By supporting people within the GPHE Working Group worldwide, the grants program aims to foster collaboration, knowledge sharing, and capacity building in the field of gender and public health emergencies. Through these efforts, the Working Group aims to contribute to improved emergency response strategies, better outcomes for vulnerable populations, and the promotion of gender equality in public health emergencies. The GPHE Working Group’s small grants program represents a significant opportunity for researchers, practitioners, and advocates to make meaningful contributions to the understanding and integration of gender considerations in public health emergencies. It is a vital step towards building a more inclusive and equitable approach to emergency preparedness, response and recovery.
Indicative grant areas of focus
Impact assessment of gender-responsive health interventions in public health emergencies: For example through conducting research to evaluate the effectiveness and impact of specific interventions that address gender considerations in public health emergencies.
- Evaluation of community-based approaches to address gender-specific needs in public health emergencies: For example, through focusing on assessing the effectiveness and outcomes of community-based interventions that aim to meet the gender-specific needs of affected populations during public health emergencies.
- Comparative analysis of gender mainstreaming strategies in public health emergency response: For example, through comparing and evaluating different approaches and strategies for mainstreaming gender considerations in public health emergency response efforts.
- Case study analysis of gender-responsive approaches in previous health emergencies: For example, through conducting in-depth case studies of past health emergencies to identify and document lessons learned regarding gender considerations. Researchers could analyze the implementation of gender-responsive policies, interventions and strategies during these emergencies, assessing their effectiveness, challenges faced and best practices identified.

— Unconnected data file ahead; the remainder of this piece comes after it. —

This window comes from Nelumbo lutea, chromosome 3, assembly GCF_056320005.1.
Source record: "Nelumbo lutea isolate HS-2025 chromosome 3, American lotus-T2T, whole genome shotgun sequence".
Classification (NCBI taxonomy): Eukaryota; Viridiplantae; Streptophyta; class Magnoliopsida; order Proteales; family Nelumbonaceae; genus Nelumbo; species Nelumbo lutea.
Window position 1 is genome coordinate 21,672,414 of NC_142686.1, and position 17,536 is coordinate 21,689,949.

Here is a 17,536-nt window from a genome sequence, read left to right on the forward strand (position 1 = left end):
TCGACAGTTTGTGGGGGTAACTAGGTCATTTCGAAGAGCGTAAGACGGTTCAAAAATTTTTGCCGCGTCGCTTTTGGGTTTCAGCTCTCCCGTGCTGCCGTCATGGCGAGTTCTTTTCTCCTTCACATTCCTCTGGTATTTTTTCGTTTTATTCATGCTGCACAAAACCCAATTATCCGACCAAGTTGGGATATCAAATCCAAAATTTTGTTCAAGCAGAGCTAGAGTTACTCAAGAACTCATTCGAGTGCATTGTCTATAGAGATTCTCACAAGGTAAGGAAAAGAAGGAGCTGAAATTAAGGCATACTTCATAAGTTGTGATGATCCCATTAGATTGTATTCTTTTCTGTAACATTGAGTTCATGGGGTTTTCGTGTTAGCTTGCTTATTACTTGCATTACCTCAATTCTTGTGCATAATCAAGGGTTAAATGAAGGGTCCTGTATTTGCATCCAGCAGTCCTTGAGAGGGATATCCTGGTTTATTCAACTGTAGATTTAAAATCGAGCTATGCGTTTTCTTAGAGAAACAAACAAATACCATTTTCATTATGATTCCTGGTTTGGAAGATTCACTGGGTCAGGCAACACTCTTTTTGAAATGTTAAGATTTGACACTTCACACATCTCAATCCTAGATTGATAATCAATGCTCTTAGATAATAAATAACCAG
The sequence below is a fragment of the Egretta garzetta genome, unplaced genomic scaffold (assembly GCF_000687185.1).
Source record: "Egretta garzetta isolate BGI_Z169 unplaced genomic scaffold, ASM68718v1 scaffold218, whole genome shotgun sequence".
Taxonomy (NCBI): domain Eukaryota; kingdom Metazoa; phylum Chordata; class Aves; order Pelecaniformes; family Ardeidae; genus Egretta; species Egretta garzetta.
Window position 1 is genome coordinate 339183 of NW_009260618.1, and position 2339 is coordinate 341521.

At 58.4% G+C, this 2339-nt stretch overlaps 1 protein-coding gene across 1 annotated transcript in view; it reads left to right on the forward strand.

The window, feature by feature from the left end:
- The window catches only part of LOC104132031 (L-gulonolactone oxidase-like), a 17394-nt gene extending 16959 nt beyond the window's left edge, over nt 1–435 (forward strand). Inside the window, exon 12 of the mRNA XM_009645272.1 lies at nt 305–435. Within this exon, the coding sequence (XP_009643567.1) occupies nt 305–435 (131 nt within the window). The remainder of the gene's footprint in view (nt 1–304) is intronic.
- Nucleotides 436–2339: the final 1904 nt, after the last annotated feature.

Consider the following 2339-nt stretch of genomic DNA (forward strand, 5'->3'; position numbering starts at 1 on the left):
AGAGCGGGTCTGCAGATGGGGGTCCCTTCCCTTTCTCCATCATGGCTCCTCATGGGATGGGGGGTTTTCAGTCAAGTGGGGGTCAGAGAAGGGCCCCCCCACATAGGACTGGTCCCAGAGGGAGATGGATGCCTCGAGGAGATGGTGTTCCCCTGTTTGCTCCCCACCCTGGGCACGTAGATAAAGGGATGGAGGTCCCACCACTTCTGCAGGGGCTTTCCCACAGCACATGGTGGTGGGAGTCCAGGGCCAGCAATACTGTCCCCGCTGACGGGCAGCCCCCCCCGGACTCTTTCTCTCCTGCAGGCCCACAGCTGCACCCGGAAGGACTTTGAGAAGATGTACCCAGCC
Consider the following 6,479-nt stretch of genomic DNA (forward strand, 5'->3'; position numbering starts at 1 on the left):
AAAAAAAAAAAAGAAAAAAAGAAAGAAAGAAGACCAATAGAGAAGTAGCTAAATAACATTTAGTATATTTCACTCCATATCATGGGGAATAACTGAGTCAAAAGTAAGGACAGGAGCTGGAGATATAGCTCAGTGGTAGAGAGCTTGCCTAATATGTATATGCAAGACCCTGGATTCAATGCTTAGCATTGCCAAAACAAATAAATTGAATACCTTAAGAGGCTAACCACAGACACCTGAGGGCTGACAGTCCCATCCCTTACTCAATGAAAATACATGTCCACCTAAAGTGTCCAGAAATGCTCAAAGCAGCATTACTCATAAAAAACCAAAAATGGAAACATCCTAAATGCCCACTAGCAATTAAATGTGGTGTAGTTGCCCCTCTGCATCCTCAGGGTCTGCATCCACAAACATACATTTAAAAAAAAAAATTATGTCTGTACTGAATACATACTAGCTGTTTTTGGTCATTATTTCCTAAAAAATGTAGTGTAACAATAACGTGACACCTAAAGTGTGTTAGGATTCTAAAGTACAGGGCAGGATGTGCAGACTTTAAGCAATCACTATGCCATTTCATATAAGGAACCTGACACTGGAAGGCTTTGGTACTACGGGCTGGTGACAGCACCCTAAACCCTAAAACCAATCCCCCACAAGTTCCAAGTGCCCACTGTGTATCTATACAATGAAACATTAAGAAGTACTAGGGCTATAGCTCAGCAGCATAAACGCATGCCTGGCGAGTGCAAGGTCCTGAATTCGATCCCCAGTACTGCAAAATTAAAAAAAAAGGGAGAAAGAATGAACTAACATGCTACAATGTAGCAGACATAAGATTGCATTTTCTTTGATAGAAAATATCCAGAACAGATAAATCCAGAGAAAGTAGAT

- Research exploring gender-specific impacts and coping mechanisms during health emergencies: For example, through conducting research, such as interviews or focus group discussions, to explore the gender-specific impacts of health emergencies on affected populations. Researchers could examine the unique challenges faced by different gender groups, the coping mechanisms utilized, and the role of social norms and power dynamics in shaping gender experiences during emergencies
- Video documentary showcasing innovative gender-responsive interventions during health emergencies: For example, through producing a video documentary that highlights successful and innovative approaches in addressing gender considerations during health emergencies. The documentary could feature interviews with key stakeholders, affected communities and other experts to share their experiences, lessons learned and the impact of gender-responsive interventions. It can serve as a tool for raising awareness, sharing best practices and advocating for the integration of gender considerations in future emergency responses.